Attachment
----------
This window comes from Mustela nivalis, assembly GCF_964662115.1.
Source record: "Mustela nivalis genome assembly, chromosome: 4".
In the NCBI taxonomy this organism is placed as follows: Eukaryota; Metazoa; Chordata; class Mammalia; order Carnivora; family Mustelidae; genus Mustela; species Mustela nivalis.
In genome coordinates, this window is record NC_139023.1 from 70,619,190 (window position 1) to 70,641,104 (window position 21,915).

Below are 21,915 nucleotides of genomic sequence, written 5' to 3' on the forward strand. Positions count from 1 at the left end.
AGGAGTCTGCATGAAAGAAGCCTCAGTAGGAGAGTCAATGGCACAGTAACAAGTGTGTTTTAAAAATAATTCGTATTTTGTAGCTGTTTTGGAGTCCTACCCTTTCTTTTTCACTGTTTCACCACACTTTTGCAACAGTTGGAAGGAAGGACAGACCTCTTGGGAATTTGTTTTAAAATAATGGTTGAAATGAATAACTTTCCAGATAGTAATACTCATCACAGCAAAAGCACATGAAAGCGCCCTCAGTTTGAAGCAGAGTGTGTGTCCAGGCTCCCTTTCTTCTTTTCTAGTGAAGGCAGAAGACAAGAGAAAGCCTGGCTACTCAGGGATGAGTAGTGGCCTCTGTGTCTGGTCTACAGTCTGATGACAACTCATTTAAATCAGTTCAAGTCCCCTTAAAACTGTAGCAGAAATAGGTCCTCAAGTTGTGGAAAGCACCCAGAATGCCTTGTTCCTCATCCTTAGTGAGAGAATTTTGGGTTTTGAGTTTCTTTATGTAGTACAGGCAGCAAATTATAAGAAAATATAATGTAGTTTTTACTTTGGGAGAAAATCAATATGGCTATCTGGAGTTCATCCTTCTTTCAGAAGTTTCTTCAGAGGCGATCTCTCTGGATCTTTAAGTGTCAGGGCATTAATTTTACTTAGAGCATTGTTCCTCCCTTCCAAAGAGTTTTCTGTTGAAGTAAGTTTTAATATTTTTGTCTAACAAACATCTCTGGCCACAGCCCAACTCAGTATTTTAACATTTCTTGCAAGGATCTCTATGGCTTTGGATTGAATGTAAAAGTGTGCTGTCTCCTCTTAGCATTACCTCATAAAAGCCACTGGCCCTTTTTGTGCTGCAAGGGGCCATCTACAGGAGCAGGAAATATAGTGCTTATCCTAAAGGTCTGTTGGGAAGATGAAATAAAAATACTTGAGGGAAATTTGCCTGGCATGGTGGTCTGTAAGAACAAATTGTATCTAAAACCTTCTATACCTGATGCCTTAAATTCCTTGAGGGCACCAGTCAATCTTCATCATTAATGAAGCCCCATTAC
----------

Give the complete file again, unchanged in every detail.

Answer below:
This window comes from Mustela nivalis, assembly GCF_964662115.1.
Source record: "Mustela nivalis genome assembly, chromosome: 4".
In the NCBI taxonomy this organism is placed as follows: Eukaryota; Metazoa; Chordata; class Mammalia; order Carnivora; family Mustelidae; genus Mustela; species Mustela nivalis.
In genome coordinates, this window is record NC_139023.1 from 70,619,190 (window position 1) to 70,641,104 (window position 21,915).

Below are 21,915 nucleotides of genomic sequence, written 5' to 3' on the forward strand. Positions count from 1 at the left end.
AGGAGTCTGCATGAAAGAAGCCTCAGTAGGAGAGTCAATGGCACAGTAACAAGTGTGTTTTAAAAATAATTCGTATTTTGTAGCTGTTTTGGAGTCCTACCCTTTCTTTTTCACTGTTTCACCACACTTTTGCAACAGTTGGAAGGAAGGACAGACCTCTTGGGAATTTGTTTTAAAATAATGGTTGAAATGAATAACTTTCCAGATAGTAATACTCATCACAGCAAAAGCACATGAAAGCGCCCTCAGTTTGAAGCAGAGTGTGTGTCCAGGCTCCCTTTCTTCTTTTCTAGTGAAGGCAGAAGACAAGAGAAAGCCTGGCTACTCAGGGATGAGTAGTGGCCTCTGTGTCTGGTCTACAGTCTGATGACAACTCATTTAAATCAGTTCAAGTCCCCTTAAAACTGTAGCAGAAATAGGTCCTCAAGTTGTGGAAAGCACCCAGAATGCCTTGTTCCTCATCCTTAGTGAGAGAATTTTGGGTTTTGAGTTTCTTTATGTAGTACAGGCAGCAAATTATAAGAAAATATAATGTAGTTTTTACTTTGGGAGAAAATCAATATGGCTATCTGGAGTTCATCCTTCTTTCAGAAGTTTCTTCAGAGGCGATCTCTCTGGATCTTTAAGTGTCAGGGCATTAATTTTACTTAGAGCATTGTTCCTCCCTTCCAAAGAGTTTTCTGTTGAAGTAAGTTTTAATATTTTTGTCTAACAAACATCTCTGGCCACAGCCCAACTCAGTATTTTAACATTTCTTGCAAGGATCTCTATGGCTTTGGATTGAATGTAAAAGTGTGCTGTCTCCTCTTAGCATTACCTCATAAAAGCCACTGGCCCTTTTTGTGCTGCAAGGGGCCATCTACAGGAGCAGGAAATATAGTGCTTATCCTAAAGGTCTGTTGGGAAGATGAAATAAAAATACTTGAGGGAAATTTGCCTGGCATGGTGGTCTGTAAGAACAAATTGTATCTAAAACCTTCTATACCTGATGCCTTAAATTCCTTGAGGGCACCAGTCAATCTTCATCATTAATGAAGCCCCATTAC